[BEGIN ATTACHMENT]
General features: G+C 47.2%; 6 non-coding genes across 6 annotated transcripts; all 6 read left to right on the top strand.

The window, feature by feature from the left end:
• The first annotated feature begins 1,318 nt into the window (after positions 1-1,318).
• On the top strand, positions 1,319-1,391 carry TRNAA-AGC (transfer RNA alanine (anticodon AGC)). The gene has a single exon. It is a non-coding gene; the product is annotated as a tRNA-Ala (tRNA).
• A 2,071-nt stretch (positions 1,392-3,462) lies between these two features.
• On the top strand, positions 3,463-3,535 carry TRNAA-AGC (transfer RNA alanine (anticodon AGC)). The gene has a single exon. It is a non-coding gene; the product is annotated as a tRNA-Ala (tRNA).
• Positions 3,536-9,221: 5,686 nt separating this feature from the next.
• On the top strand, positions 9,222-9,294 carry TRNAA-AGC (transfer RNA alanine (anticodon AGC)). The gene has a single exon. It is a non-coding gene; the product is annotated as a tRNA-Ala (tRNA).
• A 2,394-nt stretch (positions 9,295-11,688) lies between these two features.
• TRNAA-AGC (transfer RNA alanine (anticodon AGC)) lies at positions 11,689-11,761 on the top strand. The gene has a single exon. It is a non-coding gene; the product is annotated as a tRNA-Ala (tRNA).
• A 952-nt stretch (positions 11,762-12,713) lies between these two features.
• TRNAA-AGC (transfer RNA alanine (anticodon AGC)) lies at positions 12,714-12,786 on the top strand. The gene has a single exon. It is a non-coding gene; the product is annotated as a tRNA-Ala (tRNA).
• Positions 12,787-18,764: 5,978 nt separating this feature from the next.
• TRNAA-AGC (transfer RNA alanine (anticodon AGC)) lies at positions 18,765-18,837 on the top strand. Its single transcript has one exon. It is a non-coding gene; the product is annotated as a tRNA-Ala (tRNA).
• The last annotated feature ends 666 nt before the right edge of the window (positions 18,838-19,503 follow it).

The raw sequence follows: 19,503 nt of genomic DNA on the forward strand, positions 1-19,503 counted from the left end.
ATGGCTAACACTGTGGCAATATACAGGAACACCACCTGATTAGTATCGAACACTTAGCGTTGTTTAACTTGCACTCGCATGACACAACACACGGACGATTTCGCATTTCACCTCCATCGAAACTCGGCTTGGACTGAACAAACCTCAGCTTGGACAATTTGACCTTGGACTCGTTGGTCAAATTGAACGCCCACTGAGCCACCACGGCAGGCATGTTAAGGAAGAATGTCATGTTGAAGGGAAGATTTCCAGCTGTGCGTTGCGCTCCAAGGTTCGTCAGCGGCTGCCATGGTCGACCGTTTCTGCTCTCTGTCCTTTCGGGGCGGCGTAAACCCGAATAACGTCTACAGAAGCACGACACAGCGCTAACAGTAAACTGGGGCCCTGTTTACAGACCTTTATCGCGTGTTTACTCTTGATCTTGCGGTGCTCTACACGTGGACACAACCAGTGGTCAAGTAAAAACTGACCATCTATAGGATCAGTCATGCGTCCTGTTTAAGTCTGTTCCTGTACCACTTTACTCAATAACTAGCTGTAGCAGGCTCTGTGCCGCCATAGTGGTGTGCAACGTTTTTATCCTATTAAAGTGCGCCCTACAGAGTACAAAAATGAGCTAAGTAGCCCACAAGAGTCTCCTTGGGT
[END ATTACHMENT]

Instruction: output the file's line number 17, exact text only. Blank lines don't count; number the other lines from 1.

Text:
ATGGCTAACACTGTGGCAATATACAGGAACACCACCTGATTAGTATCGAACACTTAGCGTTGTTTAACTTGCACTCGCATGACACAACACACGGACGATTTCGCATTTCACCTCCATCGAAACTCGGCTTGGACTGAACAAACCTCAGCTTGGACAATTTGACCTTGGACTCGTTGGTCAAATTGAACGCCCACTGAGCCACCACGGCAGGCATGTTAAGGAAGAATGTCATGTTGAAGGGAAGATTTCCAGCTGTGCGTTGCGCTCCAAGGTTCGTCAGCGGCTGCCATGGTCGACCGTTTCTGCTCTCTGTCCTTTCGGGGCGGCGTAAACCCGAATAACGTCTACAGAAGCACGACACAGCGCTAACAGTAAACTGGGGCCCTGTTTACAGACCTTTATCGCGTGTTTACTCTTGATCTTGCGGTGCTCTACACGTGGACACAACCAGTGGTCAAGTAAAAACTGACCATCTATAGGATCAGTCATGCGTCCTGTTTAAGTCTGTTCCTGTACCACTTTACTCAATAACTAGCTGTAGCAGGCTCTGTGCCGCCATAGTGGTGTGCAACGTTTTTATCCTATTAAAGTGCGCCCTACAGAGTACAAAAATGAGCTAAGTAGCCCACAAGAGTCTCCTTGGGT